Thousands of undergraduate, graduate and doctoral students celebrated their collegiate careers on an overcast, windy morning in front of the Capitol and an audience of 19,000 friends and family.
The two-hour ceremony took place on the National Mall between 4th and 7th streets and included speeches from University officials, students and honorary degree recipients like keynote speaker and White House Chief of Staff Rahm Emanuel.
An early rain cleared the way for a dry ceremony, but wind muffled the speaker’s microphones at times and the morning was gloomily cloudy. As a precaution, the University had 25,000 blue, GW embossed ponchos and 25,000 bottles of water on hand for the graduates and their families and friends, University spokeswoman Tracy Schario said.
The Commencement ceremony was broadcast on the local ABC 7 affiliate and webcast live on the station’s Web site, Schario said. Schario did not disclose how much the University paid for the broadcasts, though she said webcasting the ceremony was something the University has wanted to do for some time.
Columbian College of Arts and Sciences graduate Eric Struening said that the damp atmosphere was the only downside.
“The speech was Rahmtastic – straight and to the point,” Struening said. “The only thing disappointing about the ceremony was the weather.”
During the Commencement exercises, University President Steven Knapp bestowed honorary degrees on Emanuel, Jeanne Narum – the founder and director of Project Kaleidoscope, a group dedicated to building and sustaining undergraduate programs in science, technology, engineering and mathematics – and John Safer, who is a sculptor, banker and real estate developer.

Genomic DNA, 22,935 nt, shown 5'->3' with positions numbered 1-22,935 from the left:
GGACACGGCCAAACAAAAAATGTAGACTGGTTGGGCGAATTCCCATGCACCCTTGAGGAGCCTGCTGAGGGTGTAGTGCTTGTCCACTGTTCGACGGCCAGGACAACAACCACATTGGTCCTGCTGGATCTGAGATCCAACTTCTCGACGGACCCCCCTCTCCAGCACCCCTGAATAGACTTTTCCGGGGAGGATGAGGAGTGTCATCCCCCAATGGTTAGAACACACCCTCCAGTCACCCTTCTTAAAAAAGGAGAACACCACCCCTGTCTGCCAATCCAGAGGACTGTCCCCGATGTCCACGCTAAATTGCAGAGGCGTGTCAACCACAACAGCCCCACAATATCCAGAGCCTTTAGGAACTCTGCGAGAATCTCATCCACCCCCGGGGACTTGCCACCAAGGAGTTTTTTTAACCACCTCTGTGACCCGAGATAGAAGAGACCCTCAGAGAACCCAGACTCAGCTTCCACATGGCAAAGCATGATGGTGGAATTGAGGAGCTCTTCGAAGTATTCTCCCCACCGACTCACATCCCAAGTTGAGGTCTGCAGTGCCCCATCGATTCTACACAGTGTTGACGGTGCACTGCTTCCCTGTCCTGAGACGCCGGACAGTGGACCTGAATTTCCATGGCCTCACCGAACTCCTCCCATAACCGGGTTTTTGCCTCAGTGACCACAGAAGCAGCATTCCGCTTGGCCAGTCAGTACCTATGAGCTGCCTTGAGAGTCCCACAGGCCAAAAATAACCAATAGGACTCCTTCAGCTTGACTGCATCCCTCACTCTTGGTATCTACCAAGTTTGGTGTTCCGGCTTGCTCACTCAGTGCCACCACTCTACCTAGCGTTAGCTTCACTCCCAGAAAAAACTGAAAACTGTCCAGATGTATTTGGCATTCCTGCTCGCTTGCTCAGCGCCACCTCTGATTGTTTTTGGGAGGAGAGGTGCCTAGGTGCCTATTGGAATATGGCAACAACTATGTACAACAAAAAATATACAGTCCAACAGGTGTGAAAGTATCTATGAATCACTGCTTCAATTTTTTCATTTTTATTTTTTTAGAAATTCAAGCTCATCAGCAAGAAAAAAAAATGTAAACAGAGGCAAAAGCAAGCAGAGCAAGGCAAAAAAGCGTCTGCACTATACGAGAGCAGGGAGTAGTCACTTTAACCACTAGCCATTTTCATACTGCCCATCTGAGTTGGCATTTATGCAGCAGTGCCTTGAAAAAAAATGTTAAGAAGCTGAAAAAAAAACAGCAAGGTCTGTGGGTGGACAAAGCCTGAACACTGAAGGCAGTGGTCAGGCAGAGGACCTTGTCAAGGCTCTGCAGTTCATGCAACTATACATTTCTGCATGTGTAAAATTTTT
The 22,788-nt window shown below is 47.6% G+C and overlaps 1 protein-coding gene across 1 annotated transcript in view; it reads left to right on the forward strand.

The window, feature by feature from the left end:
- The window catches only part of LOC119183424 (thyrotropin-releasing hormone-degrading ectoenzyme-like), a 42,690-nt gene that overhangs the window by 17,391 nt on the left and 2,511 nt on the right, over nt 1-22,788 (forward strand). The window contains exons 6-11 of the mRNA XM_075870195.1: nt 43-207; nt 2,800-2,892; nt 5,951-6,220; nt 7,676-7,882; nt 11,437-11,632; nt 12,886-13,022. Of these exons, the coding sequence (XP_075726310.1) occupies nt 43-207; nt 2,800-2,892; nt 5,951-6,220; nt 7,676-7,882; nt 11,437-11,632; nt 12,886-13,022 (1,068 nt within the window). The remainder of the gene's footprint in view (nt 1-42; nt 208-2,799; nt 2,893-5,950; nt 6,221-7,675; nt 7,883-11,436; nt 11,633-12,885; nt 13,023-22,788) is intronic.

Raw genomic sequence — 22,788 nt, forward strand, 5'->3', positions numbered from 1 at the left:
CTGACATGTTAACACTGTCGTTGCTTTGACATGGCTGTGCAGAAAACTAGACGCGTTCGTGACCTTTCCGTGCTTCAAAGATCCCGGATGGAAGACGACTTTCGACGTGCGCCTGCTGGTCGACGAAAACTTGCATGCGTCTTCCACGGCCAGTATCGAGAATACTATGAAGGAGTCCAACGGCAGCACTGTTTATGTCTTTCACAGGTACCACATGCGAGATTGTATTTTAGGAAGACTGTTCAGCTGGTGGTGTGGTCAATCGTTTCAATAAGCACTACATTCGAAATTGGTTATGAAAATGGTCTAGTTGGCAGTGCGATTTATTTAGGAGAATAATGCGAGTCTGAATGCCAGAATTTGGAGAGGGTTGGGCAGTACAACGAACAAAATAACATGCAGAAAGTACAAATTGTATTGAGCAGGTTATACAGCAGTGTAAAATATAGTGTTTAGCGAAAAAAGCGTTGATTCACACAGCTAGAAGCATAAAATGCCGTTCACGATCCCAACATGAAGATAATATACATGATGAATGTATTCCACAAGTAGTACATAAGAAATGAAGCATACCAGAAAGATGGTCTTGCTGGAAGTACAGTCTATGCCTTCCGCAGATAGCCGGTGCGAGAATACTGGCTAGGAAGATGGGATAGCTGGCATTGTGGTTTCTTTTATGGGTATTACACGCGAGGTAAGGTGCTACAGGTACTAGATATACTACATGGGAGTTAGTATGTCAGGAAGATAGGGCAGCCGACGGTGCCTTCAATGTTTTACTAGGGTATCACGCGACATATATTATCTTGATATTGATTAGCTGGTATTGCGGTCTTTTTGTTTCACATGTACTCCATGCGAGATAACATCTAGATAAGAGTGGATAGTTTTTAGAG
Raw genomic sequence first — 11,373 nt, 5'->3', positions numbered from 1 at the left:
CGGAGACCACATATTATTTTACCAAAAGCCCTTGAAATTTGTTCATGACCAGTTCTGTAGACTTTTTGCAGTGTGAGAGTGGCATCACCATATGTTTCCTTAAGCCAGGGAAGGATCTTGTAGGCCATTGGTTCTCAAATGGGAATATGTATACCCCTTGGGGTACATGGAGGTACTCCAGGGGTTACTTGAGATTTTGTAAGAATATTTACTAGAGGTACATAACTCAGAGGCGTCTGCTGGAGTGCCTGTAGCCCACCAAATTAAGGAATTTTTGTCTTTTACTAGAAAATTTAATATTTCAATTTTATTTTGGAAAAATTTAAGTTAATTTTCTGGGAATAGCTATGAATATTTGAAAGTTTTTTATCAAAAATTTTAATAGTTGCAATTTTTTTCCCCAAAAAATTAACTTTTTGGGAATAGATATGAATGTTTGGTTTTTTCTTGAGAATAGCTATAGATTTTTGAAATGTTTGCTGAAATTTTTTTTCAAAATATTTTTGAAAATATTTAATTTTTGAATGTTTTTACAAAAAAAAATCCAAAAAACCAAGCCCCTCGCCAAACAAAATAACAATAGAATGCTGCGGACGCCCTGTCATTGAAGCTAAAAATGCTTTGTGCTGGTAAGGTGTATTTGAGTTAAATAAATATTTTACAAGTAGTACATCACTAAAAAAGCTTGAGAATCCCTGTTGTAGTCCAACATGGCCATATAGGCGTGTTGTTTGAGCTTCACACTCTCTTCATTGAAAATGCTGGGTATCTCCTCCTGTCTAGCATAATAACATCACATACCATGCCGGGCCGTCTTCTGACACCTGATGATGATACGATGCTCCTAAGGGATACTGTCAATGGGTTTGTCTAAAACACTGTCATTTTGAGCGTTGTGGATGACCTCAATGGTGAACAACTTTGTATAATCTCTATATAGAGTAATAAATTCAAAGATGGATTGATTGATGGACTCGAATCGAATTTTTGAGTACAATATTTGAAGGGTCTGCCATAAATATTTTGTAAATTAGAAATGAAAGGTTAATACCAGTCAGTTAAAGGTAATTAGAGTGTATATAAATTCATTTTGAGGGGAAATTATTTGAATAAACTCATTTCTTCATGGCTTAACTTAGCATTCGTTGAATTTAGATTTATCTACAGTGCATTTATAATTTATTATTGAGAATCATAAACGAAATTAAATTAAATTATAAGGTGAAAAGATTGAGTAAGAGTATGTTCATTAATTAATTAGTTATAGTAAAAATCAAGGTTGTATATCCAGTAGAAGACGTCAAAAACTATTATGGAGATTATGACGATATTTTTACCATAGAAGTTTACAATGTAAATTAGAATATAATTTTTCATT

Safer told students to pursue their interests, citing his own multi-faceted career, which includes jobs in the Air Force, real estate and art.
“Throughout all of that, that was never my focus in life. My focus was always my art and my sculpture and I tried to spend at least half my waking hours on that sculpture,” Safer said. “I tried to create beauty where there previously was none.”
Student speaker Naomi Rapp’s address noted a number of shared GW experiences among the graduates, from the annoyance of motorcades to the mysterious content of popular late-night street vendor Manouch’s GW sauce. She emphasized the importance of taking risks in life, explaining that the regrets that “really eat away at you” stem from what people opt not to do.
“I triple-dog-dare you to take those risks and live without regret,” Rapp said.
Cosmin Florescu, another student speaker, will become a U.S. citizen this summer after first immigrating with his family in 1991 and said after the ceremonies that he hopes his audience walks away from his speech with a feeling that they can surmount the challenges that await them after graduation.
“We’ve been through some pretty tough times before and we’ve overcome adversity,” he said after the ceremony. “So we have what it takes. We have the skills.”
The University had planned for up to 5,000 graduates to attend, but 700 audience members were allowed to move forward into the sections left unused by the graduating class. Some parents reported arriving at the Mall in the early morning hours to ensure they got a good seat.
“We got here at [7 a.m.],” said Mina Holdman. “We didn’t come all the way from L.A. to sit in the back.”
In his keynote address, Emanuel referred to the tough job market, something CCAS graduate Chase Carpenter said he was all too aware of.
“[Graduation] feels great now, but ask me again in a week when I’m living at home with my parents and have no income,” Carpenter said.
-Dan Greene, Emily Cahn and Matt Rist contributed to this report.